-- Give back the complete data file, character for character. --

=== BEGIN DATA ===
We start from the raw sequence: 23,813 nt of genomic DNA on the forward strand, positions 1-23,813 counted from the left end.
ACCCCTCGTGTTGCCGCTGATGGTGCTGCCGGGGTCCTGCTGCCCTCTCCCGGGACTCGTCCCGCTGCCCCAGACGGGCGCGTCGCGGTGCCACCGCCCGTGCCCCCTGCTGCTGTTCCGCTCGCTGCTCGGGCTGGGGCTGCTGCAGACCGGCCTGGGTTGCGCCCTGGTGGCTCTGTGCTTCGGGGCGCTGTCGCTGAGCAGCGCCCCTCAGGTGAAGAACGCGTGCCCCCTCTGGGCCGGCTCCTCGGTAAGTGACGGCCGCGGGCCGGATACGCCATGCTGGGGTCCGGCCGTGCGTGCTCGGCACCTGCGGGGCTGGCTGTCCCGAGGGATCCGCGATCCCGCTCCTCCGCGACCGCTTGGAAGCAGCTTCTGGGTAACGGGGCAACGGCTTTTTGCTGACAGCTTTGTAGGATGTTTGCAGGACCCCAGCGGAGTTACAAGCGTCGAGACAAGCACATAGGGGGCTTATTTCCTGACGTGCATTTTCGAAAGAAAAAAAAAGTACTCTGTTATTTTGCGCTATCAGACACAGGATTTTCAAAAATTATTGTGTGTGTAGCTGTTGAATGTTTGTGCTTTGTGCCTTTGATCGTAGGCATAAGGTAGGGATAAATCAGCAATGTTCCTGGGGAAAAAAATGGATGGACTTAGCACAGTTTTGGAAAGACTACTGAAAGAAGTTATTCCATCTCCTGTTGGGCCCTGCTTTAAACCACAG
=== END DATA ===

We start from the raw sequence: 23,813 nt of genomic DNA on the forward strand, positions 1-23,813 counted from the left end.
ACCCCTCGTGTTGCCGCTGATGGTGCTGCCGGGGTCCTGCTGCCCTCTCCCGGGACTCGTCCCGCTGCCCCAGACGGGCGCGTCGCGGTGCCACCGCCCGTGCCCCCTGCTGCTGTTCCGCTCGCTGCTCGGGCTGGGGCTGCTGCAGACCGGCCTGGGTTGCGCCCTGGTGGCTCTGTGCTTCGGGGCGCTGTCGCTGAGCAGCGCCCCTCAGGTGAAGAACGCGTGCCCCCTCTGGGCCGGCTCCTCGGTAAGTGACGGCCGCGGGCCGGATACGCCATGCTGGGGTCCGGCCGTGCGTGCTCGGCACCTGCGGGGCTGGCTGTCCCGAGGGATCCGCGATCCCGCTCCTCCGCGACCGCTTGGAAGCAGCTTCTGGGTAACGGGGCAACGGCTTTTTGCTGACAGCTTTGTAGGATGTTTGCAGGACCCCAGCGGAGTTACAAGCGTCGAGACAAGCACATAGGGGGCTTATTTCCTGACGTGCATTTTCGAAAGAAAAAAAAAGTACTCTGTTATTTTGCGCTATCAGACACAGGATTTTCAAAAATTATTGTGTGTGTAGCTGTTGAATGTTTGTGCTTTGTGCCTTTGATCGTAGGCATAAGGTAGGGATAAATCAGCAATGTTCCTGGGGAAAAAAATGGATGGACTTAGCACAGTTTTGGAAAGACTACTGAAAGAAGTTATTCCATCTCCTGTTGGGCCCTGCTTTAAACCACAG